and the capital of the semi-independent Bishopric of Dorpat. In 1262 the army of Prince Dmitri of Pereslavl, son of Alexander Nevsky launched an assault on Dorpat, capturing and destroying the town. His troops did not manage to capture the bishop's fortress on Toome Hill. The event was recorded both in German and Old East Slavic chronicles, which also provided the first record of a settlement of German merchants and artisans which had arisen alongside the bishop's fortress. In medieval times, after the Livonian Order was subsumed into the Teutonic Knights
Teutonic Knights
in 1236, the town became an important trading city. In the 1280s Dorpat joined the Hanseatic League. As in all of Estonia and Latvia, the largely German-speaking nobility, but in Tartu/Dorpat (as in Tallinn) even more so, the Baltic German bourgeoisie, the literati, dominated culture, religion, architecture, education, and politics until the late 19th century. For example, the town hall of Dorpat was designed by an architect from Rostock
in Mecklenburg, while the university buildings were designed by Johann Wilhelm Krause, another German. Many, if not most, of the students, and more than 90 percent of the faculty members were of German descent, and numerous statues of notable scholars with German names can still be found in Tartu
today. Most Germans
left during the first half of the 20th century, in particular as part of the Heim ins Reich
Heim ins Reich
program of the Nazis, following the Molotov–Ribbentrop Pact
Molotov–Ribbentrop Pact
in 1939. Swedish and Polish rule[edit]

University of Tartu
University of Tartu
main building.

In 1558, tsar Ivan the Terrible
Ivan the Terrible
invaded Tartu
beginning the Livonian War. Dorpat was captured without a fight and the local bishop was imprisoned in Moscow, which effectively ended the period of local self-government. In the effect of the Truce of Jam Zapolski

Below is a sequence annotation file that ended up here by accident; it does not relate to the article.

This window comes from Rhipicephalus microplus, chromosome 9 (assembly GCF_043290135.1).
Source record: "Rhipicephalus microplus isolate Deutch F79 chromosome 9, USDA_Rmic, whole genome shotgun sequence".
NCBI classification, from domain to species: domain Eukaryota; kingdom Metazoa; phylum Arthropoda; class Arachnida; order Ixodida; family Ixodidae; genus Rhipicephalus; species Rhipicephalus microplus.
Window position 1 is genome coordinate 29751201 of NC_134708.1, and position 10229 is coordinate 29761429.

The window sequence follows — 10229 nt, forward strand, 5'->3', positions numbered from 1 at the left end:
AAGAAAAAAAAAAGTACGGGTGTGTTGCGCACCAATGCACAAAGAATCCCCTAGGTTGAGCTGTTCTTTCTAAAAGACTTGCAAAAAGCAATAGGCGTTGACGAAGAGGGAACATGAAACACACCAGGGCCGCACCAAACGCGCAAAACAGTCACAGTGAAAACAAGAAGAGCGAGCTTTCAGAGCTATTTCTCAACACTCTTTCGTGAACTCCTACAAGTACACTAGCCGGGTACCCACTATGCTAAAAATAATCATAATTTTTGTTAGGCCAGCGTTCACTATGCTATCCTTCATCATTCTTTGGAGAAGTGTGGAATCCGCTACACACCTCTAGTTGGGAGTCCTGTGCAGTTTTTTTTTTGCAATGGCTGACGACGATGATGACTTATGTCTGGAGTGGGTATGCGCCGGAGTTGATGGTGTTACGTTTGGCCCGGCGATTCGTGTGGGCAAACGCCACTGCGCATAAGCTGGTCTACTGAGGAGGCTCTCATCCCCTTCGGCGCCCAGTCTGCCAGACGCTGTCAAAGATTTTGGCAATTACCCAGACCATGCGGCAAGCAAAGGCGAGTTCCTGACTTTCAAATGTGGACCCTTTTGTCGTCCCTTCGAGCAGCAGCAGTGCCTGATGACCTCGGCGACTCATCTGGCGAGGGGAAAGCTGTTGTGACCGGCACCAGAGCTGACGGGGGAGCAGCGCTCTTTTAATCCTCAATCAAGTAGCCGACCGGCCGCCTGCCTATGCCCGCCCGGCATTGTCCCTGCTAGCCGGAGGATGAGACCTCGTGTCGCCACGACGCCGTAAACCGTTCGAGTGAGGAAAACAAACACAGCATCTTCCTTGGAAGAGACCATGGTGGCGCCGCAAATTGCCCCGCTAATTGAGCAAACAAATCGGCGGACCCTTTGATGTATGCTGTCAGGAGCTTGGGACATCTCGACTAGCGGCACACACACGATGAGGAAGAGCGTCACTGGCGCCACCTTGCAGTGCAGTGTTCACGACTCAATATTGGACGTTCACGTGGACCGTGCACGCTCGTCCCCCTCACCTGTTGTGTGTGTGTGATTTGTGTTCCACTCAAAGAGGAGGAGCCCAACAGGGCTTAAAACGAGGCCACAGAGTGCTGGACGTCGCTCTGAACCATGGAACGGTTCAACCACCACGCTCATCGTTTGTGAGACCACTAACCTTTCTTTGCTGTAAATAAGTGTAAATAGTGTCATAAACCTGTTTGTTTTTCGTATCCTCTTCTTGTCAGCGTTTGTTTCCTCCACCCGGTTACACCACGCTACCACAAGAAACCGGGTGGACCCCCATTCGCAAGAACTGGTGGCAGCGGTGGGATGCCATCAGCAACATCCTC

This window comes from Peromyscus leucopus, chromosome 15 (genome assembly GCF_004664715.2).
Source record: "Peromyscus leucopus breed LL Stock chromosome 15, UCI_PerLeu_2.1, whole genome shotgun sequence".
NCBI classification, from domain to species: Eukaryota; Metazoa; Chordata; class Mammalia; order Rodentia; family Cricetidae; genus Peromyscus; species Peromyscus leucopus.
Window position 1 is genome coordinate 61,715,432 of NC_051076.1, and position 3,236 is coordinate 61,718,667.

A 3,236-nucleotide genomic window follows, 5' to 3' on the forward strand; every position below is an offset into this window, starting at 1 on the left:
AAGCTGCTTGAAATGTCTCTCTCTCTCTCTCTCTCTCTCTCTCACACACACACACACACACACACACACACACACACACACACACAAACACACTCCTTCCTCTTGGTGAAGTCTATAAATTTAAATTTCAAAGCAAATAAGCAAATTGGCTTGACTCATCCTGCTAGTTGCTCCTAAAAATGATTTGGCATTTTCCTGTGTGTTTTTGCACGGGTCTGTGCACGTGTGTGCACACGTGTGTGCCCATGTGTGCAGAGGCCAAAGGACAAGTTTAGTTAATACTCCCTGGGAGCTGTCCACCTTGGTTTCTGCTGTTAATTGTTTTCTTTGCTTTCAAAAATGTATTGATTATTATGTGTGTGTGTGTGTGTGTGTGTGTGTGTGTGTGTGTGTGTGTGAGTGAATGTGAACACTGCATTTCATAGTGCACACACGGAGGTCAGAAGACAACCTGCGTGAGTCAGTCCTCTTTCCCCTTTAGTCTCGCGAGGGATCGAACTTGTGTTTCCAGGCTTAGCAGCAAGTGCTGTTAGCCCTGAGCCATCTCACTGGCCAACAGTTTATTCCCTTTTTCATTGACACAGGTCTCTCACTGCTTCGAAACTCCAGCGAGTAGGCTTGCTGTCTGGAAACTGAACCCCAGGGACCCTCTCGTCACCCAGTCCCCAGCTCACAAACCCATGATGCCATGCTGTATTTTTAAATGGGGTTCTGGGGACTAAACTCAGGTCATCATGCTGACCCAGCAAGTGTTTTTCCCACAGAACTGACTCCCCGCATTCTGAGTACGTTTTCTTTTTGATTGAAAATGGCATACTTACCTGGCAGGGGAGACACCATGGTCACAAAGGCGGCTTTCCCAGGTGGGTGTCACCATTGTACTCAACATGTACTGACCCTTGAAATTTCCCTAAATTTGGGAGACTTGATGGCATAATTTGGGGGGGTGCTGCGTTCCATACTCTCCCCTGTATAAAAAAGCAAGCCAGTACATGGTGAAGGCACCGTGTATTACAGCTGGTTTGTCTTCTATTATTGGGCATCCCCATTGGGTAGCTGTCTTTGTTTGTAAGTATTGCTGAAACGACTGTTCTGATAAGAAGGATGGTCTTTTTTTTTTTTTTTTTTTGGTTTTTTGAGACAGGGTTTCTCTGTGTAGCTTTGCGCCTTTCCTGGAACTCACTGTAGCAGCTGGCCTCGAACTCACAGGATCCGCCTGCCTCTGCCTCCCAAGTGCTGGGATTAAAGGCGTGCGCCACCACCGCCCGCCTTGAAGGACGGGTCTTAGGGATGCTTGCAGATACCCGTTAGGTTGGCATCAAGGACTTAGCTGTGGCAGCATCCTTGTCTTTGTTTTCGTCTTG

Truce of Jam Zapolski
of 1582 the city along with southern regions of Livonian Confederation
Livonian Confederation
became part of the Polish–Lithuanian Commonwealth. In 1598 it became the capital of the Dorpat Voivodeship
Dorpat Voivodeship
of the Duchy of Livonia. A Jesuit grammar school "Gymnasium Dorpatense" was established in 1583. In addition, a translators' seminary was organized in Tartu
and the city received its red and white flag from the Polish king Stephen Báthory. The activities of both the grammar school and the seminary were stopped by the Polish–Swedish War. Already in late 1600 the forces of Charles IX of Sweden
Charles IX of Sweden
besieged the city defended by three banners of reiters and the city's burghers. Despite repeated assaults, the Swedes could not enter the city. Finally in 1601 Capt. Hermann Wrangel switched sides, assaulted the castellan and opened the gates for the Swedish forces. The town was retaken by Poland on 13 April 1603 following a brief siege led by hetman Jan Karol Chodkiewicz; roughly 1000 Swedish soldiers surrendered and were escorted to Tallinn. In the effect of yet another Polish-Swedish War, in 1625 Tartu